This advisory expires at Midnight.
Huntington Ravine has MODERATE and LOW avalanche danger. Central Gully has Moderate avalanche danger. Natural avalanches are unlikely and human-triggered avalanches are possible. All other forecast areas have Low avalanche danger. Natural and human-triggered avalanches are unlikely. Watch for unstable snow on isolated terrain features.
Tuckerman Ravine has MODERATE and LOW avalanche danger. Lip, Center Bowl and Chute have Moderate avalanche danger. Natural avalanches are unlikely and human-triggered avalanches are possible. All other forecast areas have Low avalanche danger. Natural and human-triggered avalanches are unlikely. The Little Headwall is not forecast due to lack of snow.
AVALANCHE PROBLEM: Wind slabs that developed yesterday will be the primary avalanche problem for the first half of the day with danger ratings at the lower end of those written above. Snow squall activity along with steadier upslope precipitation this afternoon will drive these ratings up and make human-triggered avalanches possible in all forecast areas. Avalanche paths, like Lip and Center Bowl as well as Central and Pinnacle Gully, that are in the lee of west winds, will reach maximum instability towards evening as winds reach prime loading velocities. The size of potential avalanches will depend on the amount of snow produced by the combined upslope snow showers along with a Norlun trough. Expect potential wind slabs this morning to be on the smaller side in moderate rated areas but grow to medium sized avalanches capable of burying a person by nightfall if we receive the upper end of the 3-5” forecast by the MWObs. Wind speed and direction are prime to create touchy wind slabs which could propagate easily. Evaluate snow, weather and terrain carefully today.
WEATHER: The timing of increasing west wind and amount of total snowfall are challenging forecast model consensus due to dry air aloft as well as the fickle nature of the Norlun trough. Bands of dry air may reduce much of the potential snowfall to only an inch or two. Should the trough stream moister air to the Whites than some models indicate, we could receive 5” of new snow. Light winds this morning will continue until mid-day and then begin ramping up. Visibility will begin to diminish in the afternoon, unfortunately just as accumulating snow improves skiing.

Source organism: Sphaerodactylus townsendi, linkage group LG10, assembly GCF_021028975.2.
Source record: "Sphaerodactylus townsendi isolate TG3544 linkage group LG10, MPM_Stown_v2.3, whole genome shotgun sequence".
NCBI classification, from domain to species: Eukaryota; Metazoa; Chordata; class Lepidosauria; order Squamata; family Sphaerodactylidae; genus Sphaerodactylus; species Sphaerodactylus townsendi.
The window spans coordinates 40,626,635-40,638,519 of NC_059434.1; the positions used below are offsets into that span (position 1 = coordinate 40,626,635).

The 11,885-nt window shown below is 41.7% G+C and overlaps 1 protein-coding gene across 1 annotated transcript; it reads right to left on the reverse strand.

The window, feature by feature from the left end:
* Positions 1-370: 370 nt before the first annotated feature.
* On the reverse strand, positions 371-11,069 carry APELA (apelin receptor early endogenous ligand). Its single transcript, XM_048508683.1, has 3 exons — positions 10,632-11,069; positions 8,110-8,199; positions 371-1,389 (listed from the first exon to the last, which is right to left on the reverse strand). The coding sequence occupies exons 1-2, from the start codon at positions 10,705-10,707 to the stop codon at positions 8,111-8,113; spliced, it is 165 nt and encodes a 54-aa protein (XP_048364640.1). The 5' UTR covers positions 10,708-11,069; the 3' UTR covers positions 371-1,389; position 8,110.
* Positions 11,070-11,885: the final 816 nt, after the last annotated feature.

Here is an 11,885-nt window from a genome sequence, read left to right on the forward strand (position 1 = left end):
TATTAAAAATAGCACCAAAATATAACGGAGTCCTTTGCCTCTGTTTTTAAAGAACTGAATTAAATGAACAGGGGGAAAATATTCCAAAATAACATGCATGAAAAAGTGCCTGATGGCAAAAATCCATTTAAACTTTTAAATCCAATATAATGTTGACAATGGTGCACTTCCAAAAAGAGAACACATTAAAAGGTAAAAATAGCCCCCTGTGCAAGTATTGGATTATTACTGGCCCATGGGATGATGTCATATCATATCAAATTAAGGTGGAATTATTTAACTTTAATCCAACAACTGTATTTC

SNOWPACK: A combination of extreme temperature swings and liquid precipitation over the past several weeks has created a solid, relatively uniform snowpack in our forecast areas. Over the top of this, the past several days have brought as much as 8 inches of new snow along with very high winds. 100 + mph gusts were recorded on the summit of Mt. Washington yesterday. As a result, Tuckerman and Huntington Ravines display a mixed bag of recently formed wind slabs and scoured old snow surface. Avoiding these wind slabs will reduce exposure to our avalanche problem, but increase risk of sliding falls on the hard old snow. This wind transported snow has likely bridged many of the large glide cracks that had opened in the past several weeks, be aware that these bridges could be thin and unsupportable. Overall, though, surface conditions have vastly improved over the past week, particularly on the Sherburne and Tuckerman Ravine trails between Pinkham Notch and Hermit Lake.
- Safe travel in avalanche terrain requires training and experience. This advisory is just one tool to help you make your own decisions in avalanche terrain. You control your own risk by choosing where, when, and how you travel.
- Anticipate a changing avalanche danger when actual weather differs from the higher summits forecast.
- For more information contact the Forest Service Snow Rangers, the AMC at the Pinkham Notch Visitor Center, or the caretakers at Hermit Lake Shelters or Harvard Cabin.
- Posted 8:10 a.m., Friday, March 10, 2017. A new advisory will be issued tomorrow.
Frank Carus/Ryan Matz, Snow Rangers
USDA Forest Service
White Mountain National Forest
(603) 466-2713 TTY (603) 466-2856